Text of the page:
Crate & Barrel, the home-furnishings retailer that sells a lot of fragile tabletop items, has over the past 10 years driven its damaged-goods rate down to just four tenths of one percent, says Zuzana Kajuch, senior director of logistics—meaning 99.6% of all packages arrive without damage.

It takes lots of cushioning to ship a theatrical experience somewhere in one piece. The more cushioning, the more protection—and the more waste. "It's the balance between recycled content and actual performance," Ms. Kajuch says. "The visual presentation of our brand is so important to us."

Boxes are packed in one of Crate & Barrel's three distribution centers. Packers, the warehouse employees who get the longest training time, meet weekly to walk through the best way to wrap a new item and any other issues that arise for specific products.

Once they've determined the best method to secure an item for shipping, the packaging focus then turns to the extras—the small decorative touches that convey personal attention. The first thing some customers see when they open a Crate & Barrel package is a card that says "Big Thanks."

Anthropologie, part of Urban Outfitters Inc., has dressed up some of the most mundane aspects of packaging. For example, Carolyn Keer, the chain's brand director of packaging, created order-form envelopes using patterns from the season's bedding and quilts.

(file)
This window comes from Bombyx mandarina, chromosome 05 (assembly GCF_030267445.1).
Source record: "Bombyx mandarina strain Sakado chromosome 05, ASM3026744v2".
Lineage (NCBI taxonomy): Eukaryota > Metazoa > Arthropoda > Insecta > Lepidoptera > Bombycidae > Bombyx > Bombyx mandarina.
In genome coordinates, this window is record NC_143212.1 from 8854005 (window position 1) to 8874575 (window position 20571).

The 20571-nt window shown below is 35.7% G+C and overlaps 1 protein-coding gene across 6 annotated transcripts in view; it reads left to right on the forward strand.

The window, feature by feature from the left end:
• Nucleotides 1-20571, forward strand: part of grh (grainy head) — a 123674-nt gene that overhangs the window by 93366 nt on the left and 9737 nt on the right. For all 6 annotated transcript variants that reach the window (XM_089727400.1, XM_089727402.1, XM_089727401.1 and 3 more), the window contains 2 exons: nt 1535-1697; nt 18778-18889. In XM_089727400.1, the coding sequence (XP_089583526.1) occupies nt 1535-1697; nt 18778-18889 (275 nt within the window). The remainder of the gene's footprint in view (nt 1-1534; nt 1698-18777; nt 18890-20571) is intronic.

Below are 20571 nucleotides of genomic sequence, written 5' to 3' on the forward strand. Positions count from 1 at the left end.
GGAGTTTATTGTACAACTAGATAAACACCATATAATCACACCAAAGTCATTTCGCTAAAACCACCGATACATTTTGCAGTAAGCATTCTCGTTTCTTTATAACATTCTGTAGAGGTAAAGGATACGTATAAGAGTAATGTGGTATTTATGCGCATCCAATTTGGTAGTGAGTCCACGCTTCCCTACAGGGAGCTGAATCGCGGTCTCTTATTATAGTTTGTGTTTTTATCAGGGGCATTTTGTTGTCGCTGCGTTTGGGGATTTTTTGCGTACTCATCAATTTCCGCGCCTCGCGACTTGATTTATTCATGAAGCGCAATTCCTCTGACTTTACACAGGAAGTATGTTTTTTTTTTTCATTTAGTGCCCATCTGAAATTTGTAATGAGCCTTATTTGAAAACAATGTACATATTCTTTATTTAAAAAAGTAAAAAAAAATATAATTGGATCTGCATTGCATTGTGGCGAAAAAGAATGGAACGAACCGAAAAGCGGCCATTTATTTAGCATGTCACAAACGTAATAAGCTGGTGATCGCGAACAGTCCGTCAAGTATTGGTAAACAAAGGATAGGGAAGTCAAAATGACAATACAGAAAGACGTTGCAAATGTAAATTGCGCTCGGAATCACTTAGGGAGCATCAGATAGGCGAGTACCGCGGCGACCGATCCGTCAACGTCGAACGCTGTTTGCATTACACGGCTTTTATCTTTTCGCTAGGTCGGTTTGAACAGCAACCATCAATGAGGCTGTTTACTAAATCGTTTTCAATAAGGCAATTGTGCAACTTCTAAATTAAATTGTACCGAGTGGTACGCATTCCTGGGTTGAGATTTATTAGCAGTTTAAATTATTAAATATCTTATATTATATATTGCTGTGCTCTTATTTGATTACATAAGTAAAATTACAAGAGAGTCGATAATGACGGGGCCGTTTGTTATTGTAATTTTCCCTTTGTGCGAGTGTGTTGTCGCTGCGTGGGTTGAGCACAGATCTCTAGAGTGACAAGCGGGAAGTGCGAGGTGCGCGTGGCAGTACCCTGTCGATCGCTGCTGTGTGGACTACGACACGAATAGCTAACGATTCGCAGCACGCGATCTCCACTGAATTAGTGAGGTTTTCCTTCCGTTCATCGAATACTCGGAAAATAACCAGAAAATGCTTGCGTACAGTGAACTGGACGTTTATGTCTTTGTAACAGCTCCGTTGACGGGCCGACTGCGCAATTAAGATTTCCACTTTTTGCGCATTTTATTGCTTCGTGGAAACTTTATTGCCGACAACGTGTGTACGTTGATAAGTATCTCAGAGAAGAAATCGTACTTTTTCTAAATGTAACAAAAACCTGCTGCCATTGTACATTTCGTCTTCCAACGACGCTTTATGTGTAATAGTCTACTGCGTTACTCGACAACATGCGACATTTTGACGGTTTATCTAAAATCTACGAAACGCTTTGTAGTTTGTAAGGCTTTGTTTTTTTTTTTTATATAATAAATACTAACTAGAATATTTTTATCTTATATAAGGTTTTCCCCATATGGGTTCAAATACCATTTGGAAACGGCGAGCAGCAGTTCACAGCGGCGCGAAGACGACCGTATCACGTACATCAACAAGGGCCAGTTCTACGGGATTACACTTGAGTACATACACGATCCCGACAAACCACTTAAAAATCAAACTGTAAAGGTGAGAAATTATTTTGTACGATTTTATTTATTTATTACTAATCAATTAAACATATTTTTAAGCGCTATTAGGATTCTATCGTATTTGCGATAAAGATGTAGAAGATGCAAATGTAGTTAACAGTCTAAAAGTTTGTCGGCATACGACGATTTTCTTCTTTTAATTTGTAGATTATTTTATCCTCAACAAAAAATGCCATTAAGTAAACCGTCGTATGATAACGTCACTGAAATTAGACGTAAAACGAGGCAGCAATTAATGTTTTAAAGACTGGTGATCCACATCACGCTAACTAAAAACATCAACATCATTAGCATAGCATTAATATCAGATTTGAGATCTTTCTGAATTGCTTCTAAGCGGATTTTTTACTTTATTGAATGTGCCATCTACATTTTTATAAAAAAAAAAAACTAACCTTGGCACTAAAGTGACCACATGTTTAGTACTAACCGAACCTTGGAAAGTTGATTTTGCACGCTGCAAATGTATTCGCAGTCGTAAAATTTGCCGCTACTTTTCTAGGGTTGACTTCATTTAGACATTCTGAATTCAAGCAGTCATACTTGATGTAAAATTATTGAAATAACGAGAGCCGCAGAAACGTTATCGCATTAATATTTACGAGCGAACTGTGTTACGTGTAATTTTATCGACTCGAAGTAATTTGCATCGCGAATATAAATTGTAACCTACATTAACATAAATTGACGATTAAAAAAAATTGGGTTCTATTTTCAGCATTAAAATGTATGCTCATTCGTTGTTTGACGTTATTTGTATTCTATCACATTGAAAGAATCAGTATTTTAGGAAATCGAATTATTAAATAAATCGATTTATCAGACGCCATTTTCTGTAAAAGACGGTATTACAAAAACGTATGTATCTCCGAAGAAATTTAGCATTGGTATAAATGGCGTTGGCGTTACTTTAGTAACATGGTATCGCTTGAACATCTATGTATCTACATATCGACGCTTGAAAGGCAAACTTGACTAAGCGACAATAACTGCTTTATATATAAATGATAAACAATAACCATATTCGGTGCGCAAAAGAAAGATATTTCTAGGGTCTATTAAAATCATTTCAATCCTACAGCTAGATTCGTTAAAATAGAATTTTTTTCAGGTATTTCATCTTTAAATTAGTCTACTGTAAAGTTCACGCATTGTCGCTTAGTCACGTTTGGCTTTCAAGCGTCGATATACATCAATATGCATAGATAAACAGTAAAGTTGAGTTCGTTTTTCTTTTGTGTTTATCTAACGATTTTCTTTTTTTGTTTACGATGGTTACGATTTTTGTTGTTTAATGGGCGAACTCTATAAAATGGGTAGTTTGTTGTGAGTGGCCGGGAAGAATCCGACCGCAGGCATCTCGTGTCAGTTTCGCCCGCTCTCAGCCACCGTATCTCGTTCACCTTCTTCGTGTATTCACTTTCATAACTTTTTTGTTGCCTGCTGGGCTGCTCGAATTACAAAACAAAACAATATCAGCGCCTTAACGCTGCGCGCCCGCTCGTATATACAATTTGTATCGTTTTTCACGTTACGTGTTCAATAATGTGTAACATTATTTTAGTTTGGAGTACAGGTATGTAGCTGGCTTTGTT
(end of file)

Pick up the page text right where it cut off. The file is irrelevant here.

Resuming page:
Ms. Keer also used the designs to dress up the plastic bags in which Anthropologie ships T-shirts and other single, low-priced items. The bags aren't her favorite packaging element—"I fought it and fought it and fought it for years," Ms. Keer says—but she says she has done what she can make them as appealing as possible.

Anthropologie ships most items in unmarked boxes. Inside, merchandise is wrapped in colorful tissue paper, just as it is when purchased in stores or gift-wrapped.

"When you get something in the mail, it should feel like a present, whether you bought it yourself or not," Ms. Keer says.

Ms. Keer learned that the gift-wrapping Anthropologie offers online can't be too complex. On her first trip to the distribution center, she saw employees taking a long time to tie bows. She designed gift-wrapping without bows, instead using knots or a decorative button to wrap the string around.

Employees write messages to recipients by hand. The notes that go with gift cards tend to be longer and so are printed by computer.

The average packer at Neiman Marcus's Irvine, Texas, fulfillment center prepares up to 20 orders an hour, says Mr. Shields, who oversees logistics. In December, peak gift-wrap season, the rate plummets to four orders per hour, he says.

Neiman Marcus expends a lot of effort selecting gift-wrapping components, from the box to the ribbon to the decorative tie-on, Mr. Shields says. They change each year and are important to the Neiman Marcus customer.

The retailer charges a flat fee of $8 for gift-wrapping—although about 80% of it is done at no charge, either through promotions or rewards for certain members of the In-Circle loyalty program.

Its gift-box components include a plain cardboard box and decorative paper that doesn't wrap the box but rather adheres to it. A testing committee glues several types of wrapping paper to cardboard and examines each one for durability.

"What do the corners look like? Does it tear?" Mr. Shields says. "The customer is going to see that and they're going to think it's not of high quality." There is a similar process with ribbon, to test for fraying and color stability.

To prevent bows from getting smashed, Neiman Marcus uses a round cardboard "bow protector." It ties an ornament, picture frame of other small keepsake to each gift-wrapped package, Mr. Shields says.